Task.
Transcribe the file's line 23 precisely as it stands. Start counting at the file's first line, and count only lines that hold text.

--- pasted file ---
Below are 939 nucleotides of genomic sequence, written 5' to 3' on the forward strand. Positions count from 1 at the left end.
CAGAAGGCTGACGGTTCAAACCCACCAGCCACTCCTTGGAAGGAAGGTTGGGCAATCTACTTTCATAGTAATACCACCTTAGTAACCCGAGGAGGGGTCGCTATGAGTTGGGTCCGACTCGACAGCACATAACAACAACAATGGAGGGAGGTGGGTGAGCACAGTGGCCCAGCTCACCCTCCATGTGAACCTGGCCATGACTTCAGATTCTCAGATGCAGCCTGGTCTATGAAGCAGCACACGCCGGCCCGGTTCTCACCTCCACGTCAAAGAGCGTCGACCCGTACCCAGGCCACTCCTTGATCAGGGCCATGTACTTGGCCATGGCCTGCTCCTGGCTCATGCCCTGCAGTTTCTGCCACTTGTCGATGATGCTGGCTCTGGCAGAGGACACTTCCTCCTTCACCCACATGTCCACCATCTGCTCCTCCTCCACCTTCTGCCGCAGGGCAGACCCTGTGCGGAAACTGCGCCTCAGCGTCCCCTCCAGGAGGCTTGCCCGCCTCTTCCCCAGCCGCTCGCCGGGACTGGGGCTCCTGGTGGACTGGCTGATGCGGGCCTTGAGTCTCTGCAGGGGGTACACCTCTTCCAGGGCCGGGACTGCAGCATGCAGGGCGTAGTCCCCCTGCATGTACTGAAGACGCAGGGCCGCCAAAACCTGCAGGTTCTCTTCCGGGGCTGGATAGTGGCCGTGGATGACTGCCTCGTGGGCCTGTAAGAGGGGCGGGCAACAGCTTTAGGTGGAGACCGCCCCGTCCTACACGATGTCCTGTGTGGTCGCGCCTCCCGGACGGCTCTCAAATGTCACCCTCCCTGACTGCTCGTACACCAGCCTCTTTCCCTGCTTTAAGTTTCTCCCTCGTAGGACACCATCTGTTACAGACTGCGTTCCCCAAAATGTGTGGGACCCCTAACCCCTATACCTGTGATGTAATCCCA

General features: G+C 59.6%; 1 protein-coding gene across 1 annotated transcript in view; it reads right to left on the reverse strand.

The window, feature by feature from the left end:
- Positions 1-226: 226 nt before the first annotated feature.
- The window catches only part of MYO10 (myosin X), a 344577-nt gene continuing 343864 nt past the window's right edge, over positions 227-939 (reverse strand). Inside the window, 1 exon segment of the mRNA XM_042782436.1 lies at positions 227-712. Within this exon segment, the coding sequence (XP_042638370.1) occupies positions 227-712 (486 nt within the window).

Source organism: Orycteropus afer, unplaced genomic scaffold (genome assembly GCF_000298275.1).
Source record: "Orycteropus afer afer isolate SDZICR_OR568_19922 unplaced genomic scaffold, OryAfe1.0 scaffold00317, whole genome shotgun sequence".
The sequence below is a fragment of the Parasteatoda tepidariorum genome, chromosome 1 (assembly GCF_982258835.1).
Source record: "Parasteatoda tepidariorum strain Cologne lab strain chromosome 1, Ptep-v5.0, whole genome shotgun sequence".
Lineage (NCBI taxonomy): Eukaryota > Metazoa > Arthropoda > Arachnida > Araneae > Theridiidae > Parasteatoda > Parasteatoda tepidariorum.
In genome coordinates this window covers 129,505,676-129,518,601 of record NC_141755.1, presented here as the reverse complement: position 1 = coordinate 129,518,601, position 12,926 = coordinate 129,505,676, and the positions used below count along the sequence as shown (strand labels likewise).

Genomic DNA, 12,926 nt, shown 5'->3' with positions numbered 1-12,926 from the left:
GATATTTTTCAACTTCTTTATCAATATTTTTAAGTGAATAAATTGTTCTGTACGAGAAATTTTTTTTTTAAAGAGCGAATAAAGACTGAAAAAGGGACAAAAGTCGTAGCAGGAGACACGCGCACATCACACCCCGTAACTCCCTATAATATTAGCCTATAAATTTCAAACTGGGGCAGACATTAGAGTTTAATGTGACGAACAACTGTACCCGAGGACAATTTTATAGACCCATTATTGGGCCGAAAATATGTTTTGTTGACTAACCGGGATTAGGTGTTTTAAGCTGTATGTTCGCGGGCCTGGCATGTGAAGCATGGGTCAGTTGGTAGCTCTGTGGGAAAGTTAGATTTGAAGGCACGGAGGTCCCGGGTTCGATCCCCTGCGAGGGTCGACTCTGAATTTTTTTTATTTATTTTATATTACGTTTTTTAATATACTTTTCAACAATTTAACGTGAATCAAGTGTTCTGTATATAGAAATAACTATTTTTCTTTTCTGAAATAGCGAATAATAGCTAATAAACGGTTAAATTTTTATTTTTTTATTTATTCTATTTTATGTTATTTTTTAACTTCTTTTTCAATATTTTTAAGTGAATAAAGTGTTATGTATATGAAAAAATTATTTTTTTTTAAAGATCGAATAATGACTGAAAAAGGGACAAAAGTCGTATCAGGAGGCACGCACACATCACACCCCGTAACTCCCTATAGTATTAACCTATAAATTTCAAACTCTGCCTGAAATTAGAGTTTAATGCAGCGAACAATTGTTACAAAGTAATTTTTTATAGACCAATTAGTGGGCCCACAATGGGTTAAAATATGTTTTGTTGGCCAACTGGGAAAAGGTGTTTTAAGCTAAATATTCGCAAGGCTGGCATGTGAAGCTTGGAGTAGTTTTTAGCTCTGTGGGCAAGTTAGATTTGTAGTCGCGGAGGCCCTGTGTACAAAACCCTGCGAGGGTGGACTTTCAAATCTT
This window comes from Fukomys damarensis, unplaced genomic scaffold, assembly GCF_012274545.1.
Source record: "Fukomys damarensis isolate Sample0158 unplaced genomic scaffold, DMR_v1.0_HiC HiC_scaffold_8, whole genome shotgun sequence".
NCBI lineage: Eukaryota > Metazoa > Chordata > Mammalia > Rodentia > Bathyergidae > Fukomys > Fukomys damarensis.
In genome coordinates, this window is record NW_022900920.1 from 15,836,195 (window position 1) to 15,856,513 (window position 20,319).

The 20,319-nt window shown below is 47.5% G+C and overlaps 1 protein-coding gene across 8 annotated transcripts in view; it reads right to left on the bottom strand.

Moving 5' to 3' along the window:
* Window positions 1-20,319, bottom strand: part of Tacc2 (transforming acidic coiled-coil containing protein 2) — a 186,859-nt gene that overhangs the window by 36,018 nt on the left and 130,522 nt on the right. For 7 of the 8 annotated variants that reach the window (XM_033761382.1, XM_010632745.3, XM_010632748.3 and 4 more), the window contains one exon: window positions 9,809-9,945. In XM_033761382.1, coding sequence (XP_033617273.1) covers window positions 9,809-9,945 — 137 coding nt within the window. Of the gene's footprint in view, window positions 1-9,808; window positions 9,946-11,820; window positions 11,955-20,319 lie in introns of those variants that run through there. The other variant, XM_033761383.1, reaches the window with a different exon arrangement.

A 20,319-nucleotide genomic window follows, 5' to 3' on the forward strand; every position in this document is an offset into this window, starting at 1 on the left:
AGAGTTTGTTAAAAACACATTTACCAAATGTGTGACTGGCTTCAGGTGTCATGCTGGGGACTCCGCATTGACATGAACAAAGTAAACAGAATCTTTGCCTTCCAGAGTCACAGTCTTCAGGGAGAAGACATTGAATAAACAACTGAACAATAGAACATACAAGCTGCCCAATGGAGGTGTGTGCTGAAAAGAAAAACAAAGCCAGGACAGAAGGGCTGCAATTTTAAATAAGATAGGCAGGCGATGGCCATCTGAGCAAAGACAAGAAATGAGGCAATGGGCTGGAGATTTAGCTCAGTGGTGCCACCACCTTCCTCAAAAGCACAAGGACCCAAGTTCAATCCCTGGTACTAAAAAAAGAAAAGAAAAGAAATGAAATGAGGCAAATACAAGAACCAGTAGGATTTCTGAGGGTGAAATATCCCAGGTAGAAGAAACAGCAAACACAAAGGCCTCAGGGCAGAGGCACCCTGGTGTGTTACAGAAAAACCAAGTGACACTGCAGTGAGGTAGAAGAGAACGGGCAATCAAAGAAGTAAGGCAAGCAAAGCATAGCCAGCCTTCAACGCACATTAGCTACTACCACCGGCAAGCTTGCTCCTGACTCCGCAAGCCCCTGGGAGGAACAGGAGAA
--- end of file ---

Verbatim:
AGAGTTTGTTAAAAACACATTTACCAAATGTGTGACTGGCTTCAGGTGTCATGCTGGGGACTCCGCATTGACATGAACAAAGTAAACAGAATCTTTGCCTTCCAGAGTCACAGTCTTCAGGGAGAAGACATTGAATAAACAACTGAACAATAGAACATACAAGCTGCCCAATGGAGGTGTGTGCTGAAAAGAAAAACAAAGCCAGGACAGAAGGGCTGCAATTTTAAATAAGATAGGCAGGCGATGGCCATCTGAGCAAAGACAAGAAATGAGGCAATGGGCTGGAGATTTAGCTCAGTGGTGCCACCACCTTCCTCAAAAGCACAAGGACCCAAGTTCAATCCCTGGTACTAAAAAAAGAAAAGAAAAGAAATGAAATGAGGCAAATACAAGAACCAGTAGGATTTCTGAGGGTGAAATATCCCAGGTAGAAGAAACAGCAAACACAAAGGCCTCAGGGCAGAGGCACCCTGGTGTGTTACAGAAAAACCAAGTGACACTGCAGTGAGGTAGAAGAGAACGGGCAATCAAAGAAGTAAGGCAAGCAAAGCATAGCCAGCCTTCAACGCACATTAGCTACTACCACCGGCAAGCTTGCTCCTGACTCCGCAAGCCCCTGGGAGGAACAGGAGAA